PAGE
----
• Might new Giants offensive coordinator and former Packers QB coach Ben McAdoo try to sign James Starks and Evan Dietrich-Smith away from the Packers? It’d be nice to keep Starks around, but with Eddie Lacy on the roster and DuJuan Harris and Jonthan Franklin returning from injury, Starks is more of a luxury than a necessity. Then again, Starks ran at turbo speed last season. Given his injury history, a part-time role is probably best for him and he sure excelled filling in for Lacy. I don’t like playing musical chairs at center, but is Dietrich-Smith worthy overpaying if another team dumps a big offer on him? I don’t think so. I’m willing to see what J.C. Tretter can do at the position.
  • According to a study from Rick Gosselin at the Dallas Morning News, the Packers have lost a league-high 153 games by injuries to preferred starters over the last two seasons. So what are Mike McCarthy and the Packers going to do about it? Who knows. In this interview with Jason Wilde, McCarthy vowed to figure out what’s going on and make changes. He said the same things last offseason. The most logical change at this point might be to just hire the training and medical staff from Stanford University.
  • If you’re still holding out hope that the Packers will sign Jarius Byrd to fix their issues at safety, this Tweet might squash that hope.

Non-Packers links and other nonsense

22

February

Surviving Sunday: Packers News, Notes and Links for the Football Deprived

Surviving Sundays with no Packers Football

Surviving Sundays with no Packers Football

Note: Relax, no need to go check your calendar – it’s not Sunday. Just a little scheduling snafu. Look for a bonus edition tomorrow, though…  

I’m going straight to the Packers news and commentary this week. No time for a long intro rant or rave. There is snow to shovel. More and more snow to shovel. 

By the time this winter is over, my back is going to snap in half from shoveling and Dr. Pat McKenzie will refuse to clear me in time for training camp.

Packers news, notes and links

  • Tyler Dunne at the Milwaukee Journal-Sentinel talked to a bunch of folks about Sam Shields. Is Shields worth a mega-contract? You might not find a faster corner in the league. But Shields also has missed games every season with various injuries. And he has a little ways to go before truly being one of the league’s top corners instead of having the potential to be one of the league’s top corners. As with any free-agent decision, it all comes down to value. I’d like to see Shields re-signed, but if he walks, the Packers still have Tramon Williams, a returning Casey Hayward, Micah Hyde and Davon House at cornerback.
  • Mike Mccarthy sounded optimistic in an interview at the NFL Scouting Combine that Jermichael Finley would play again. Finley had the same two vertebrae fused that ended Nick Collins career. I’m rooting for Finley to make it back, but I still have doubts that, if he does return, it’ll be with the Packers. Either way, I’m curious what kind of offer he gets in free agency if he is cleared.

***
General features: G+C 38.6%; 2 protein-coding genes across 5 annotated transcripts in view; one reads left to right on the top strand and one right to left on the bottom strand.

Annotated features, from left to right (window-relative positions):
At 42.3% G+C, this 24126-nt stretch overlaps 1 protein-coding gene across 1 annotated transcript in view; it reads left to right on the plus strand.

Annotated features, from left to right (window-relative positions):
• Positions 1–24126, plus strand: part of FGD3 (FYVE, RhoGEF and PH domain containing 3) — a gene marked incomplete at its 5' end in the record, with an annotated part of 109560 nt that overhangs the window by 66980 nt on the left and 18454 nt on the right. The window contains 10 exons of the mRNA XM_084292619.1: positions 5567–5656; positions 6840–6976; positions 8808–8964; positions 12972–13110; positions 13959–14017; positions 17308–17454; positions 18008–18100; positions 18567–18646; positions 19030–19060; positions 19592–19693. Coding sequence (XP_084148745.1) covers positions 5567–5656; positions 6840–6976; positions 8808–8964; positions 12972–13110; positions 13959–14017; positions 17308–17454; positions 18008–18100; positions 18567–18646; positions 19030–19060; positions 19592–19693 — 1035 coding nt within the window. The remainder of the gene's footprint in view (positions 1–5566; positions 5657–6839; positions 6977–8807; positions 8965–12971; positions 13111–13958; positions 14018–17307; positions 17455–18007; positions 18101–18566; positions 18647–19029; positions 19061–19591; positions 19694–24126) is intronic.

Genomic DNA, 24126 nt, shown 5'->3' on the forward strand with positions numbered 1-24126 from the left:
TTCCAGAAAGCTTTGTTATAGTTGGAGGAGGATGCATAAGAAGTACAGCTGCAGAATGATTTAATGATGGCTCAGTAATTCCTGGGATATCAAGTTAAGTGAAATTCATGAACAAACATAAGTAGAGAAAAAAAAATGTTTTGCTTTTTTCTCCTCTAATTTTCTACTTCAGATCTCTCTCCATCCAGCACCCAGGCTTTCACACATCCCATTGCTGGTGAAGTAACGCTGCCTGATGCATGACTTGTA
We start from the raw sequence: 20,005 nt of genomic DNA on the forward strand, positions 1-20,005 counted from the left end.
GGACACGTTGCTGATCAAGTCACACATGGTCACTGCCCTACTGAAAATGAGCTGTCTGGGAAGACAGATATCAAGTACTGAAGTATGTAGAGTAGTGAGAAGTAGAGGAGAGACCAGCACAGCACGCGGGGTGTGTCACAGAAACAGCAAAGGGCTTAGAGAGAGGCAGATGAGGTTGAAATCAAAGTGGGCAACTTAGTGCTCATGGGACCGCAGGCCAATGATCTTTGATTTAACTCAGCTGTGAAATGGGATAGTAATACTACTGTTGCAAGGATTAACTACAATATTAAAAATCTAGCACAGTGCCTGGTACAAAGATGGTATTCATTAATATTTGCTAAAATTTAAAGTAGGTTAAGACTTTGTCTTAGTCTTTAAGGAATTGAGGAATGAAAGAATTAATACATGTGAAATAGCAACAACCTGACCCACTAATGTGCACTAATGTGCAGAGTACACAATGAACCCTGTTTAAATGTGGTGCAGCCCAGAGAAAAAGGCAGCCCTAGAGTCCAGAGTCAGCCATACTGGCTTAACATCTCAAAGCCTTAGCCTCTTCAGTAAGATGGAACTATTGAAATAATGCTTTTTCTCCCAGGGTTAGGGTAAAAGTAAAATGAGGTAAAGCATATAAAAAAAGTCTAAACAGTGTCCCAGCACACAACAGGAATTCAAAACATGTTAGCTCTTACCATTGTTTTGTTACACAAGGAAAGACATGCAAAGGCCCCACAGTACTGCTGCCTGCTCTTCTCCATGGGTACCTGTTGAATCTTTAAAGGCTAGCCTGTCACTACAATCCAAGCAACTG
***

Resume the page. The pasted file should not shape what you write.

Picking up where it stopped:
• Ted Thompson also spoke at the combine. As usual, he said nothing.
  • I agree with John Rehor over at Packerstalk.com: Let’s calm down about Ted Thompson preparing to go all nutso in free agency. I don’t see it happening. I do think Thompson will sign a few guys. There has been value in some under-the-radar veterans in recent years that don’t completely blow up a team’s payroll. Thompson has missed the boat on some of these guys and won’t want to miss it again. At least I hope he won’t…
  • As always, when you’re at Packerstalk.com, check out the latest podcasts from this week.
21

February

Dissecting Thompson, McCarthy’s Words at NFL Combine

Mike McCarthy & Ted Thompson

Thompson and McCarthy both spoke during Friday’s media session at the NFL Combine

Green Bay Packers general manager Ted Thompson and head coach Mike McCarthy both spoke to the media on Friday at the NFL Combine in Indianapolis.  As usual, both were short and did not offer a lot of substance to what they had to say.

With three straight disappointing appearances in the postseason now behind them, following their Super Bowl championship in 2010, Thompson and McCarthy have many eyes trained on them during this offseason.  There has already been speculation on what they might do to address the needs their team has heading into the 2014 season.

NFL Network’s Ian Rapoport created a stir when he reported that the Packers plan to be more active in free agency than they have in years.  His report stated that the Packers could add “up to five” new players.  This raised many eyebrows, as it goes against what Thompson has done year in and year out during his time as GM:  build and develop, largely through the draft.

With Friday’s media sessions, there was hope to gain some insight into what Thompson and McCarthy said.  The Journal-Sentinel’s Packers blog provided a recap of Thompson’s comments.  Our friends over at Acme Packing Company laid out a nice recap of McCarthy’s comments.

I have the snippets below with some of my own thoughts on what was said.

 

THOMPSON

 

On cornerback Sam Shields:  “I think Sam’s been a good player for us.  He does a good job and he’s one of the fellas that we’d like to have back.” 

Shields definitely was a solid fella last season.  He led the Packers with four interceptions and was their best defensive back overall.  There have been no rumblings about a new contract for Shields yet, and with each passing day, it appears likely the team will let him hit the open market.  Thompson likely has a figure in mind for Shields but may be concerned that he and his agent, Drew Rosenhaus, are looking for an inflated amount.  If Shields truly wants to break the bank, he’s not likely going to do so in Green Bay.